The only way that the NHS can improve is if it is made more efficient. Money must be taken from proactive campaigns and put into reactive health care. All superfluous jobs should be lost and every penny of taxpayer’s money that is put into the service should be strictly monitored and accounted for.

    Devon NHS are saying that they are taking the extreme measures stated because they need to hit targets, but trying to improve anything by setting targets is a very short term solution. Institutions soon become very adept at manipulating targets whilst becoming increasingly negligent in the roles that they are supposed to fulfil.

    1. The NHS is indeed a political football.

      What we need, in my opinion, is a grown up debate as to just what we want the NHS to do. Do we want to fund everything that is medical or health related or should we be more choosey? Should we fund IVF, cosmetic surgery, sex change ops, sporting accidents and injuries, car crash related injuries? These are the questions that need to be answered....Do we need sports associations to pay an additional insurance for injuries caused whilst playing football or rugby for example? Should smokers, drinkers and fatties pay a premium be it as individuals or through product taxes for their lifestyle choice? Should people engaging in risky sexual practices pay more?
      From my point of view, today we expect far too much from the NHS and the NHS has morphed into a giant, cash hungry monster it was never intended to be.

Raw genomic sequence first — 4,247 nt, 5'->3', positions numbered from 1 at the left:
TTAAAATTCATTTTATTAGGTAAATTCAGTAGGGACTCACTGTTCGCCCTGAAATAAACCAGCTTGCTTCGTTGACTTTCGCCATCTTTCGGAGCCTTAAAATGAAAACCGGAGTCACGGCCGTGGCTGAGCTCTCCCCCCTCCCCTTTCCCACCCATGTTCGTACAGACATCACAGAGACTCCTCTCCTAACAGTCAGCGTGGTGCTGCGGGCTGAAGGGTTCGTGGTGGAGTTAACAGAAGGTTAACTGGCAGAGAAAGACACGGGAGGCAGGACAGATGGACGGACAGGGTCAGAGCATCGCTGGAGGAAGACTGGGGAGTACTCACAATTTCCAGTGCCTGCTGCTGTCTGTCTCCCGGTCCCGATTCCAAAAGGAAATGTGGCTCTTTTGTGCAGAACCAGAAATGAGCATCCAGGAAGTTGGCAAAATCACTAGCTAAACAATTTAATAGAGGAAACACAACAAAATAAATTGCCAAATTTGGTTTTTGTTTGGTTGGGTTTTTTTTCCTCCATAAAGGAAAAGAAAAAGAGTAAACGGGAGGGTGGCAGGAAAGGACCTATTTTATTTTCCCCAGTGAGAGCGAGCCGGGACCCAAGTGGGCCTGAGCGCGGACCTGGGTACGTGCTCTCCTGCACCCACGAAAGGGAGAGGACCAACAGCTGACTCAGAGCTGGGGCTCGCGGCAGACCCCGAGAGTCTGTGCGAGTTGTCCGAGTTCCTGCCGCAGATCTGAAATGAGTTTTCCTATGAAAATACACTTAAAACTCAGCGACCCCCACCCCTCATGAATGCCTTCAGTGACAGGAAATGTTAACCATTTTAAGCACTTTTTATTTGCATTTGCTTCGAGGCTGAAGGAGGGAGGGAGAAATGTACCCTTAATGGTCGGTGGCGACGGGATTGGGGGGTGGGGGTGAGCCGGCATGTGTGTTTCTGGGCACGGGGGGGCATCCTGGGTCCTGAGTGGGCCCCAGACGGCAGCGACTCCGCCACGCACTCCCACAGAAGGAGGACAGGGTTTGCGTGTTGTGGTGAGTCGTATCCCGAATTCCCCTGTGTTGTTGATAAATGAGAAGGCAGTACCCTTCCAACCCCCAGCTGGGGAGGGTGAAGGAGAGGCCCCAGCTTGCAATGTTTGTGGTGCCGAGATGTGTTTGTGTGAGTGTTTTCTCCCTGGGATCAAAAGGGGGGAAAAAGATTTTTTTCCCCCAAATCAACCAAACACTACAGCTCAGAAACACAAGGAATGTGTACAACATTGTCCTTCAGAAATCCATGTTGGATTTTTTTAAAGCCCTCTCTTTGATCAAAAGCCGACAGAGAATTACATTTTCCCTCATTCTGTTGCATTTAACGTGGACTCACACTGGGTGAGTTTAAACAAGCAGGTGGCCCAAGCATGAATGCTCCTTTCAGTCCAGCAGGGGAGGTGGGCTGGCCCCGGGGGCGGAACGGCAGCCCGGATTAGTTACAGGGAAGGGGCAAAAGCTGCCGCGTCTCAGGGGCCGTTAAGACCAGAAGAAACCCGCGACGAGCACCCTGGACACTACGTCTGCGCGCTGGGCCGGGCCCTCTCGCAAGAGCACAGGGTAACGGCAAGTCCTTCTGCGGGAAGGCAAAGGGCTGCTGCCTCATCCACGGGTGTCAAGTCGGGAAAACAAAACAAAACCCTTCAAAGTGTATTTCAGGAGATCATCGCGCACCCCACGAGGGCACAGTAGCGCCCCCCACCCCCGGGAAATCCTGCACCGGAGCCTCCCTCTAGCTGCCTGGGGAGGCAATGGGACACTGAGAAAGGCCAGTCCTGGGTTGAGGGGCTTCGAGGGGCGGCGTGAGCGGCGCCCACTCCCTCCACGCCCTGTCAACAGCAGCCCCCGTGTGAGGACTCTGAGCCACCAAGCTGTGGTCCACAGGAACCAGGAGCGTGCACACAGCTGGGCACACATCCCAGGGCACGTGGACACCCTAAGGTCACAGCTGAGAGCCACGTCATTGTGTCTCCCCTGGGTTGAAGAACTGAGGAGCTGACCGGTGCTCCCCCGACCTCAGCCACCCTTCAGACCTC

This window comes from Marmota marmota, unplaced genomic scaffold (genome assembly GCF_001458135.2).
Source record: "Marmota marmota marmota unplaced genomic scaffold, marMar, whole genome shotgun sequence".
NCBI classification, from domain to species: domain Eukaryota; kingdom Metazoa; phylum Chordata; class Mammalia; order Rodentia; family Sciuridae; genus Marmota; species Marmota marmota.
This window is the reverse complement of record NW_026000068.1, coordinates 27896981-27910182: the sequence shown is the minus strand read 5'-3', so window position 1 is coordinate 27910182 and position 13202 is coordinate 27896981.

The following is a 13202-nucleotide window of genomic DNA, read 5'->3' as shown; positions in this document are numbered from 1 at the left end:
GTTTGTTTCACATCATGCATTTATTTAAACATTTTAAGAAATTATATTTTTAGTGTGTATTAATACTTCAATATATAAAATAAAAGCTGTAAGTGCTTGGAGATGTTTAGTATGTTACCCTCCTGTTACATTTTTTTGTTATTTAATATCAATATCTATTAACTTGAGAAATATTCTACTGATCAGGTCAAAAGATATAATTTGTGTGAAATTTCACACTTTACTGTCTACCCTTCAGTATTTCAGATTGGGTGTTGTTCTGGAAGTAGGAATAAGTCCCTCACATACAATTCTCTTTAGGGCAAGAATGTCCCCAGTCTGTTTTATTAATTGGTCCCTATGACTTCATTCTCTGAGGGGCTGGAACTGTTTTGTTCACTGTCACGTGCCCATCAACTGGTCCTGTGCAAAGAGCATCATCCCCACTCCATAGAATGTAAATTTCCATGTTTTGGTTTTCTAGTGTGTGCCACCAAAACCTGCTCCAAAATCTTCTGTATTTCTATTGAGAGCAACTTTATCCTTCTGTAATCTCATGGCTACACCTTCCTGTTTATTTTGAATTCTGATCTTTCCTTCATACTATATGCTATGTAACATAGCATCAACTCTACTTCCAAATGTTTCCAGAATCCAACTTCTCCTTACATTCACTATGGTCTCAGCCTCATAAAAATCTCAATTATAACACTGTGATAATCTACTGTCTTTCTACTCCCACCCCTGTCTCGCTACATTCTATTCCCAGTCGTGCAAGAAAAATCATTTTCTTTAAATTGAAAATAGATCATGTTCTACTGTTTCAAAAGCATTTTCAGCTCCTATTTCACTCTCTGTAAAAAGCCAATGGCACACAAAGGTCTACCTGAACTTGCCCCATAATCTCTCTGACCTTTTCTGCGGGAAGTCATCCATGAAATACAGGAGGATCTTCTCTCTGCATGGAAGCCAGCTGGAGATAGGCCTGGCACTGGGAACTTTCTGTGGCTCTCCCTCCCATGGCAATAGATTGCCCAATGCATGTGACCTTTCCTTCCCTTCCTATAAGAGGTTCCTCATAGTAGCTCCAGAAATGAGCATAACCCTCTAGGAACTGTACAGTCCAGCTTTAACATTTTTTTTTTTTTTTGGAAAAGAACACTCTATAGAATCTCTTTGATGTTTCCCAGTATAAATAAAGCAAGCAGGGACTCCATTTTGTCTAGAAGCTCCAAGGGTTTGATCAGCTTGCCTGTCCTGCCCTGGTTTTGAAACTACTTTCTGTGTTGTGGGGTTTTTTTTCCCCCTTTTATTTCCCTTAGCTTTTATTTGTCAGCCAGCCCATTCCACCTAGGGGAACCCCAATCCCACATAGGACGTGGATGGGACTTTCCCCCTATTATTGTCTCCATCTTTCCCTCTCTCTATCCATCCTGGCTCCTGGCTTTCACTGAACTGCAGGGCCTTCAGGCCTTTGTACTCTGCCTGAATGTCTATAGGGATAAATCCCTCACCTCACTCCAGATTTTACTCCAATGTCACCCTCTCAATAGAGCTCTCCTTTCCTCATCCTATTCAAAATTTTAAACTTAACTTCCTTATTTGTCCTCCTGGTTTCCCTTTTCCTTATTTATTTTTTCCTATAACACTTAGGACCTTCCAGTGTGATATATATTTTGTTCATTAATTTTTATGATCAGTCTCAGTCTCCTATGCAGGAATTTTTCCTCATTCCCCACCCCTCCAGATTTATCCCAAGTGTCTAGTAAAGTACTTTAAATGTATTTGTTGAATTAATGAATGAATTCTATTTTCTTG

Please note, I neither support nor oppose these suggestions, I merely moot them as the kind of grown up discussion as nation, we need however, because the NHS has been so politicised and because we have been conditioned by politicians to believe the more money we throw at something the better, we are unlikely to get such a debate.

      As someone who has worked within the NHS as well as private psychiatric services, I know that the NHS wastes a huge amount of money in admin and management in relation to box ticking. They also waste a lot of money in PC indoctrination courses which staff are forced to attend rather than getting on with treating patients.

      Finally, we don't just need a grown up debate about what we want the NHS to do for us, we also need a debate about what we expect from the state overall and how much government we actually want/need. Personally, I would like to see much less government.

    2. Anonymous11:52 AM

      Is the political system in this country capable any longer of having a mature debate on anything? Your reply is excellent, but I just don't think they have the intellectual capability to consider complex issues like this in an adult way.

    3. Tonk.1:05 PM

      Sadly, I have to agree withy you. The Party System has, for all intents and purposes, completely killed off our democracy within the UK however, the real irony is that, at the same time, we go around the world trying to impose democracy on others.

  6. Anonymous8:18 AM

    Typo......The above should read an additional 14,000 nurses, not 1,400.